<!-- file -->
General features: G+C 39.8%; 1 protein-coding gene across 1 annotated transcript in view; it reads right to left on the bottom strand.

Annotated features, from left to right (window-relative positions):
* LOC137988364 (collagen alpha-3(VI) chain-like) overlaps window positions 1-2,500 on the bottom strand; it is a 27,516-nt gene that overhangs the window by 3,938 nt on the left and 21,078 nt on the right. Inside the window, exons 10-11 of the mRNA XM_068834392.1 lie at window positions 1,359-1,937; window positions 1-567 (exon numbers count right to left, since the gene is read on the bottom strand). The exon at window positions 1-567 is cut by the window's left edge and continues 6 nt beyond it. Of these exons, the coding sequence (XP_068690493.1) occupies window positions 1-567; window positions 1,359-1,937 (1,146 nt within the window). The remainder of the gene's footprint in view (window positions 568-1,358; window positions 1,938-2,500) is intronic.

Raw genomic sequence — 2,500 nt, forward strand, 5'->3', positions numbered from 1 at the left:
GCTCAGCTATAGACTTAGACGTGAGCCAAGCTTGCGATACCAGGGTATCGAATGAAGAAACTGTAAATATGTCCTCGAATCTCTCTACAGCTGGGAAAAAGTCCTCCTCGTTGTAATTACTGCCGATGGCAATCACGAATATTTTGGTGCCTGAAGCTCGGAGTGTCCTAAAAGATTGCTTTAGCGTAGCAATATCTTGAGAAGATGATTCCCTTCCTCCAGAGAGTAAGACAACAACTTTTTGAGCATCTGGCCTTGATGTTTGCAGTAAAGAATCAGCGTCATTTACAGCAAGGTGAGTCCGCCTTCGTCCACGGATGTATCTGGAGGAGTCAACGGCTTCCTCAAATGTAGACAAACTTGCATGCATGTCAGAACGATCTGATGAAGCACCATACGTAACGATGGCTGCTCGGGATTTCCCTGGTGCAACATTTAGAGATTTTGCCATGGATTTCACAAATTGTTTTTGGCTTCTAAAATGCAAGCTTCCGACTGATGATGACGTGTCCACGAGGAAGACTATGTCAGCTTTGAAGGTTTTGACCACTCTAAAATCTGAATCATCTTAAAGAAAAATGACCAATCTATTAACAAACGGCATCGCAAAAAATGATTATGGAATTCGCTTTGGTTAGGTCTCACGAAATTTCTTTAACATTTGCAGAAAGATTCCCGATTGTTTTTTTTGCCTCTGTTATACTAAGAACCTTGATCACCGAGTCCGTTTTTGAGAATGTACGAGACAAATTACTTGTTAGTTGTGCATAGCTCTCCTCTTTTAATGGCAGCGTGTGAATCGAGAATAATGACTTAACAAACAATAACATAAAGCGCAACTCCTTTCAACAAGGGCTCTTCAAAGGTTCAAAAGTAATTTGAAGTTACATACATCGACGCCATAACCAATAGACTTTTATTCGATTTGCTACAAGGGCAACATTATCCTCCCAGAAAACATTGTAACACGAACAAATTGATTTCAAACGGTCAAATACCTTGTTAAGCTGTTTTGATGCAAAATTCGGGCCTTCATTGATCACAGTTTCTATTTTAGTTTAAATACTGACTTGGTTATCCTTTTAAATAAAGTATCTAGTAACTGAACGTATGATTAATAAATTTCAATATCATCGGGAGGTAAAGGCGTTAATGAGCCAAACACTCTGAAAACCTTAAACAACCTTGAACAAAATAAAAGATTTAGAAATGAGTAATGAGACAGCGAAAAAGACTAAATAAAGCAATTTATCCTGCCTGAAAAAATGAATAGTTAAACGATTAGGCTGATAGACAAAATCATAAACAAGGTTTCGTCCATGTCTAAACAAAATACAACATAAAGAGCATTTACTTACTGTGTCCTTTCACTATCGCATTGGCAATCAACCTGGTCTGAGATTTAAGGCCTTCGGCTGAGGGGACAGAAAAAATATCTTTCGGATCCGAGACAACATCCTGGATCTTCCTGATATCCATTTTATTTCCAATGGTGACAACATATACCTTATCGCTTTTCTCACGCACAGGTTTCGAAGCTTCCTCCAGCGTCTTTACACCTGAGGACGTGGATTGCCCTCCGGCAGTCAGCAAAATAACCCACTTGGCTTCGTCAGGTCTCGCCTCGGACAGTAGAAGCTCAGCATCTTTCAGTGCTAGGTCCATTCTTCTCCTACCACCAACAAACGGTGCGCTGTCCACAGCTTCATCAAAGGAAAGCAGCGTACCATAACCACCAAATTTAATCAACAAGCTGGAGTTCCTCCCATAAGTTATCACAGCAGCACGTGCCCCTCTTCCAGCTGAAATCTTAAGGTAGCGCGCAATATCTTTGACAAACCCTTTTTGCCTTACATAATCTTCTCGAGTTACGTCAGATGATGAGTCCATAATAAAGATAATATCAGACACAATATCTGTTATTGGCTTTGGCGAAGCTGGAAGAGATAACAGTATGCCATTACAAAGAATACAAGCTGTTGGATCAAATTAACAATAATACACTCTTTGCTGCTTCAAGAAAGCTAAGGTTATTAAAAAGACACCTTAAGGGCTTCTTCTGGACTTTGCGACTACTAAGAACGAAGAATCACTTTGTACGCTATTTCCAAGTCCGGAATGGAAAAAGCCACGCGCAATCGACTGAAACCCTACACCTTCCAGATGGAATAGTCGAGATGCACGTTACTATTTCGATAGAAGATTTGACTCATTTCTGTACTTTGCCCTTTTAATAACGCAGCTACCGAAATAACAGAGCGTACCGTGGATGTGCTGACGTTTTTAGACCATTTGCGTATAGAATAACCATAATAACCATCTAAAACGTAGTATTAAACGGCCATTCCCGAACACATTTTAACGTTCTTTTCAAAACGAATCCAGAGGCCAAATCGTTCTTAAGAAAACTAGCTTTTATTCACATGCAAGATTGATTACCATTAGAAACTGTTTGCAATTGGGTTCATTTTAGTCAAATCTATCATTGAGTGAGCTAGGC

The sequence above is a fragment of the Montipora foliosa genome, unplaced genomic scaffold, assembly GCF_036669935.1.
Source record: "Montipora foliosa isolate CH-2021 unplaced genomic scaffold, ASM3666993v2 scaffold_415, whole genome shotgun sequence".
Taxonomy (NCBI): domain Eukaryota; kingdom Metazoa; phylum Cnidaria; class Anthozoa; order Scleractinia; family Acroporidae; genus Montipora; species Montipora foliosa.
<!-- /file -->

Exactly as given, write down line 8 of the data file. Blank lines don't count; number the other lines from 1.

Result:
Taxonomy (NCBI): domain Eukaryota; kingdom Metazoa; phylum Cnidaria; class Anthozoa; order Scleractinia; family Acroporidae; genus Montipora; species Montipora foliosa.